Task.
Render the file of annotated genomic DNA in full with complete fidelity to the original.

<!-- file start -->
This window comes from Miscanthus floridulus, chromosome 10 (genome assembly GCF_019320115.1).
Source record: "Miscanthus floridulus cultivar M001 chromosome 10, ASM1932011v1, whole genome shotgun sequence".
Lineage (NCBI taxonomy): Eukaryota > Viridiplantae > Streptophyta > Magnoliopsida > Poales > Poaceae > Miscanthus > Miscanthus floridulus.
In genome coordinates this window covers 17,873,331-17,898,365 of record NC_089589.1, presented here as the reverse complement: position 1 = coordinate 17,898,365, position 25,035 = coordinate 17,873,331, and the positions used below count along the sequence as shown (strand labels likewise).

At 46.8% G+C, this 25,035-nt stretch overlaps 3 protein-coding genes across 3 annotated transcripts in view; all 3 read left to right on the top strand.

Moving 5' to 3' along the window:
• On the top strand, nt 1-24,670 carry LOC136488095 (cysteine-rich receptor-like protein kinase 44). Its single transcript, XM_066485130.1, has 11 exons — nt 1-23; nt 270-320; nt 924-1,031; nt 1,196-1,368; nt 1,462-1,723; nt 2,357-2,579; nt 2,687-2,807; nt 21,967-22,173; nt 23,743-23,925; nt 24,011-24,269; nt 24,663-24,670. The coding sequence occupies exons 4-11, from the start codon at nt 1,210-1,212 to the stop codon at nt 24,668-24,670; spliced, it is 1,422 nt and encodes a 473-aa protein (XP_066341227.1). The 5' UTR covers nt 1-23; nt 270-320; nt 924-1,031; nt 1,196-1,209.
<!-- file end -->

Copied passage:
This window comes from Miscanthus floridulus, chromosome 10 (genome assembly GCF_019320115.1).
Source record: "Miscanthus floridulus cultivar M001 chromosome 10, ASM1932011v1, whole genome shotgun sequence".
Lineage (NCBI taxonomy): Eukaryota > Viridiplantae > Streptophyta > Magnoliopsida > Poales > Poaceae > Miscanthus > Miscanthus floridulus.
In genome coordinates this window covers 17,873,331-17,898,365 of record NC_089589.1, presented here as the reverse complement: position 1 = coordinate 17,898,365, position 25,035 = coordinate 17,873,331, and the positions used below count along the sequence as shown (strand labels likewise).

At 46.8% G+C, this 25,035-nt stretch overlaps 3 protein-coding genes across 3 annotated transcripts in view; all 3 read left to right on the top strand.

Moving 5' to 3' along the window:
• On the top strand, nt 1-24,670 carry LOC136488095 (cysteine-rich receptor-like protein kinase 44). Its single transcript, XM_066485130.1, has 11 exons — nt 1-23; nt 270-320; nt 924-1,031; nt 1,196-1,368; nt 1,462-1,723; nt 2,357-2,579; nt 2,687-2,807; nt 21,967-22,173; nt 23,743-23,925; nt 24,011-24,269; nt 24,663-24,670. The coding sequence occupies exons 4-11, from the start codon at nt 1,210-1,212 to the stop codon at nt 24,668-24,670; spliced, it is 1,422 nt and encodes a 473-aa protein (XP_066341227.1). The 5' UTR covers nt 1-23; nt 270-320; nt 924-1,031; nt 1,196-1,209.